SEATTLE – One year to the day since Adam Eaton experienced a humbling homecoming, he returned to the Safeco Field mound Sunday and showed his family, friends and, oh yeah, the Seattle Mariners, all he can be.
Eaton, a former Snohomish High School star, stopped the Mariners on three hits and a run in 61/3 innings of a 5-1 victory by the San Diego Padres.
With about 40 friends and family cheering for Eaton among the 43,649, he muffled the crowd and nearly silenced the Mariners’ offense.
The M’s managed just three hits, and Dan Wilson’s third-inning single was the only hit Eaton allowed until the seventh, when Seattle finally scored a run.
The victory was Eaton’s fourth in his past five outings, raising his record to 4-7 and lowering his earned-run average to 4.50. He has allowed two runs or less in his past five starts, with an ERA of 1.67 in that time.
A year ago on June 27, he lasted just 42/3 innings in an 8-2 loss to the Mariners.
“There were quite a few people from Snohomish, quite a few people I knew growing up,” Eaton said. “It was nice to pitch well in front of them. It was a nice show of support.”
Wilson had the Mariners’ first hit, a flare single to right field in the third, before Eaton retired 12 in a row. Eaton walked John Olerud and gave up a single to Edgar Martinez to start the bottom of the seventh before Jolbert Cabrera’s one-out single to center drove in the Mariners’ only run.
It also ended Eaton’s day after 104 pitches. Relievers Scott Linebrink and Blaine Neal worked the last 22/3 innings.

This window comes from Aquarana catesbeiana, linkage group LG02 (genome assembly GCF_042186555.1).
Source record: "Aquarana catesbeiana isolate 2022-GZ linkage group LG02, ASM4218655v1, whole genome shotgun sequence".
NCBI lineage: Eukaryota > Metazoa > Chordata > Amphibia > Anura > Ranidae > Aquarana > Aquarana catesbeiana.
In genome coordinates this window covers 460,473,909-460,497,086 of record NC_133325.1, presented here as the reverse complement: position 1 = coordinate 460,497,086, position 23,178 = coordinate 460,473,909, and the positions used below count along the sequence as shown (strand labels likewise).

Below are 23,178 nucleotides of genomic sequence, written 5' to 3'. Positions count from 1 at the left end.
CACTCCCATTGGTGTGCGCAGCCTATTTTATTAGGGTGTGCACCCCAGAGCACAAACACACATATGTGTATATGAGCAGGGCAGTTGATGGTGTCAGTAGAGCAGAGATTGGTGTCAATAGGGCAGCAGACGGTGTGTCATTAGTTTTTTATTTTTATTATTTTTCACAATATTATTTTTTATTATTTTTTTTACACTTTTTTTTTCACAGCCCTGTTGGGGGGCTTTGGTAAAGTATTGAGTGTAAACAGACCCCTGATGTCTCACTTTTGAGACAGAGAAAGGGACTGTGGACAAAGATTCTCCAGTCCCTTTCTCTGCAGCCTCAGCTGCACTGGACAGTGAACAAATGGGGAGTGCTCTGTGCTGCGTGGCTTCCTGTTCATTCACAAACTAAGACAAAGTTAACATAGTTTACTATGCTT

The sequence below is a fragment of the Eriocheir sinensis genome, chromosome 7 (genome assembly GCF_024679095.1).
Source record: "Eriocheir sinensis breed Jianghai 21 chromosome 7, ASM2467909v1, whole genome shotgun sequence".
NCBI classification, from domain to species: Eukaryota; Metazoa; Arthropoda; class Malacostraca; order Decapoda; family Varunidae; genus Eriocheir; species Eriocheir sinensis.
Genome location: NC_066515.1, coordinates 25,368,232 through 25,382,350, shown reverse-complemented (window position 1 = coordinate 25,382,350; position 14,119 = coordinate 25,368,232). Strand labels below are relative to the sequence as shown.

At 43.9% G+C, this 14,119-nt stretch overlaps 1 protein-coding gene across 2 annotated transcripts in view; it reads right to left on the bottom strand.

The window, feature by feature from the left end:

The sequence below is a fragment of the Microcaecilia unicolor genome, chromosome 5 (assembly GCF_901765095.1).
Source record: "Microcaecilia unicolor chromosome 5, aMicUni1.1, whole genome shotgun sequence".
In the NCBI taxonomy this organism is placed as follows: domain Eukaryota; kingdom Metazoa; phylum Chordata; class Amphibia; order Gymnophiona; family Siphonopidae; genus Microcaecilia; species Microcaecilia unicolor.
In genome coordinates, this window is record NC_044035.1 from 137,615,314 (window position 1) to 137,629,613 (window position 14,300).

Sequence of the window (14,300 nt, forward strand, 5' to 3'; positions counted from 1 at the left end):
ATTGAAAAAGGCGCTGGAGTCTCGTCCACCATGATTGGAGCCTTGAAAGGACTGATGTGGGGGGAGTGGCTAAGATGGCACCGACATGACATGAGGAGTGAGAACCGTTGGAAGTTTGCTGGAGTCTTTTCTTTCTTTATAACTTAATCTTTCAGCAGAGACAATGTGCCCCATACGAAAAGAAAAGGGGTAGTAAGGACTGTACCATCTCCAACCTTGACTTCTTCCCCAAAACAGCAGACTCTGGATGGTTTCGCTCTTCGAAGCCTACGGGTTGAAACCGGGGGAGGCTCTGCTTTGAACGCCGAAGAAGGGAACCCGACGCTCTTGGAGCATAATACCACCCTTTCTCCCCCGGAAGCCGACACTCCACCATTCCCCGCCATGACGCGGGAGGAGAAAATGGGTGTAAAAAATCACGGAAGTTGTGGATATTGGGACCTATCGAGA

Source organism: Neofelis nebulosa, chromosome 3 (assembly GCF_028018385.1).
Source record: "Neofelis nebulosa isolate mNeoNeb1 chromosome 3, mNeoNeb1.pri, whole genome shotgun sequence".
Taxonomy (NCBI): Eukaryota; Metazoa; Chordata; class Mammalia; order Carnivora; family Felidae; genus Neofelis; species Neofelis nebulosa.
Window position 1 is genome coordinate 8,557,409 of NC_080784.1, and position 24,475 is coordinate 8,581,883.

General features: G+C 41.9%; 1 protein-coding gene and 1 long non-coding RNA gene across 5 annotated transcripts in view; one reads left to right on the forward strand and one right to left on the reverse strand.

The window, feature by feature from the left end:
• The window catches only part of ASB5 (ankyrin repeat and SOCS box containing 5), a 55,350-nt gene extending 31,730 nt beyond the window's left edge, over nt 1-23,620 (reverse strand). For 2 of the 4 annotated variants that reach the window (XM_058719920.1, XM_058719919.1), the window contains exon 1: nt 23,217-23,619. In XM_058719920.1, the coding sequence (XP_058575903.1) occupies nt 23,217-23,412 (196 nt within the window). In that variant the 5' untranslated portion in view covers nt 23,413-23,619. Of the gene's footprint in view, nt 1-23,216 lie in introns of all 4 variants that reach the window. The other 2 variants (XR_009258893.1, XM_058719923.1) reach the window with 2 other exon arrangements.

“I’d have liked to get through the seventh without them scoring any runs,” Eaton said. “But it was nice to get a lead and have some room to work with.”
That lead, a 3-0 cushion in the second inning, was provided by none other than the Mariners’ hitting flop of 2002 and 2003, Jeff Cirillo.
Cirillo, who hadn’t homered since May 30, 2003, hit Jamie Moyer’s first pitch to him over the Padres’ bullpen beyond the left-field fence with Phil Nevin and Jay Payton on base.
The Padres added single runs in the third and fourth innings, both unearned after errors by shortstop Willie Bloomquist and third baseman Scott Spiezio.
Moyer, back on the mound three days after he threw 57 pitches in the 18-inning game Thursday at Texas, worked a crisp first inning and then wobbled through the next four.
Mariners left-hander Matt Thornton, making his major league debut, pitched well the final four innings, allowing three hits and a walk with one strikeout.
That only kept the game from being a complete runaway, thanks to Eaton’s early silencing of the Mariners’ offense.
M’s manager Bob Melvin is a believer.
“His record isn’t indicative of the type pitcher he is,” said Melvin, who saw plenty of Eaton in the National League and is even more impressed now. “He has plus velocity, he’s got that short-armed delivery, he’s got a good breaking ball and he’s got a cutter that he’s throwing now.
“He was really good today.”